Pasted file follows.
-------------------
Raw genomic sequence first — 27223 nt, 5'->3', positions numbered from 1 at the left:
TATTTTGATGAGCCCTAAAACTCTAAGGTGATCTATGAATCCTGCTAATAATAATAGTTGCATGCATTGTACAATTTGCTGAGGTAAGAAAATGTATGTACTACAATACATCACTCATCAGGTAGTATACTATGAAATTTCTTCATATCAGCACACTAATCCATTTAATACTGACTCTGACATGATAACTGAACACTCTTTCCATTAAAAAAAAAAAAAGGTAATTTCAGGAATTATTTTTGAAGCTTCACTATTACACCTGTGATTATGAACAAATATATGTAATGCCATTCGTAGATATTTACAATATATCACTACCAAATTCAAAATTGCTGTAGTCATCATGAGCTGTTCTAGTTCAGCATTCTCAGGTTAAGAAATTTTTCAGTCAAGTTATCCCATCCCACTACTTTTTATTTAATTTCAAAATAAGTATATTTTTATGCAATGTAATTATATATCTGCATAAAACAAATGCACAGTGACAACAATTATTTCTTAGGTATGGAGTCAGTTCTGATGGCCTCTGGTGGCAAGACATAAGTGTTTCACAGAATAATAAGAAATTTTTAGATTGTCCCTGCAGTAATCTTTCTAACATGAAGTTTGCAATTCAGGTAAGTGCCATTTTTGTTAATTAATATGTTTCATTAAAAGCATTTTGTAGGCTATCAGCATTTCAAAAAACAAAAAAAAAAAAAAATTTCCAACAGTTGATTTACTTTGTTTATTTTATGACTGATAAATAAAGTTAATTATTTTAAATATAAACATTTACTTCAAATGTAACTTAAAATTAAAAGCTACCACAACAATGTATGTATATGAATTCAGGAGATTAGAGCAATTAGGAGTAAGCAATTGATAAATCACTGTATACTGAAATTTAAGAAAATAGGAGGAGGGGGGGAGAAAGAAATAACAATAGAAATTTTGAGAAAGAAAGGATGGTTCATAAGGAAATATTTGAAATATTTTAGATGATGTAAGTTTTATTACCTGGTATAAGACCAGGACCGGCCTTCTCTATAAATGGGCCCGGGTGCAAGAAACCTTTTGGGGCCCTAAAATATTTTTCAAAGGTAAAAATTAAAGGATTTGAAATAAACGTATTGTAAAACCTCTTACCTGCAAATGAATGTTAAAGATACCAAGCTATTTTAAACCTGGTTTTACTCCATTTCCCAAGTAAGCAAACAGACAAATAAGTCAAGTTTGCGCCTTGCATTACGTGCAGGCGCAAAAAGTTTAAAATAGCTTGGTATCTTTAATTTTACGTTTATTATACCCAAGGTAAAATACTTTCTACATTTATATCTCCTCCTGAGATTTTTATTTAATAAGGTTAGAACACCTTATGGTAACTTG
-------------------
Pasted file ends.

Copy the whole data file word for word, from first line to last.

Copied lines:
Raw genomic sequence first — 27223 nt, 5'->3', positions numbered from 1 at the left:
TATTTTGATGAGCCCTAAAACTCTAAGGTGATCTATGAATCCTGCTAATAATAATAGTTGCATGCATTGTACAATTTGCTGAGGTAAGAAAATGTATGTACTACAATACATCACTCATCAGGTAGTATACTATGAAATTTCTTCATATCAGCACACTAATCCATTTAATACTGACTCTGACATGATAACTGAACACTCTTTCCATTAAAAAAAAAAAAAGGTAATTTCAGGAATTATTTTTGAAGCTTCACTATTACACCTGTGATTATGAACAAATATATGTAATGCCATTCGTAGATATTTACAATATATCACTACCAAATTCAAAATTGCTGTAGTCATCATGAGCTGTTCTAGTTCAGCATTCTCAGGTTAAGAAATTTTTCAGTCAAGTTATCCCATCCCACTACTTTTTATTTAATTTCAAAATAAGTATATTTTTATGCAATGTAATTATATATCTGCATAAAACAAATGCACAGTGACAACAATTATTTCTTAGGTATGGAGTCAGTTCTGATGGCCTCTGGTGGCAAGACATAAGTGTTTCACAGAATAATAAGAAATTTTTAGATTGTCCCTGCAGTAATCTTTCTAACATGAAGTTTGCAATTCAGGTAAGTGCCATTTTTGTTAATTAATATGTTTCATTAAAAGCATTTTGTAGGCTATCAGCATTTCAAAAAACAAAAAAAAAAAAAAATTTCCAACAGTTGATTTACTTTGTTTATTTTATGACTGATAAATAAAGTTAATTATTTTAAATATAAACATTTACTTCAAATGTAACTTAAAATTAAAAGCTACCACAACAATGTATGTATATGAATTCAGGAGATTAGAGCAATTAGGAGTAAGCAATTGATAAATCACTGTATACTGAAATTTAAGAAAATAGGAGGAGGGGGGGAGAAAGAAATAACAATAGAAATTTTGAGAAAGAAAGGATGGTTCATAAGGAAATATTTGAAATATTTTAGATGATGTAAGTTTTATTACCTGGTATAAGACCAGGACCGGCCTTCTCTATAAATGGGCCCGGGTGCAAGAAACCTTTTGGGGCCCTAAAATATTTTTCAAAGGTAAAAATTAAAGGATTTGAAATAAACGTATTGTAAAACCTCTTACCTGCAAATGAATGTTAAAGATACCAAGCTATTTTAAACCTGGTTTTACTCCATTTCCCAAGTAAGCAAACAGACAAATAAGTCAAGTTTGCGCCTTGCATTACGTGCAGGCGCAAAAAGTTTAAAATAGCTTGGTATCTTTAATTTTACGTTTATTATACCCAAGGTAAAATACTTTCTACATTTATATCTCCTCCTGAGATTTTTATTTAATAAGGTTAGAACACCTTATGGTAACTTG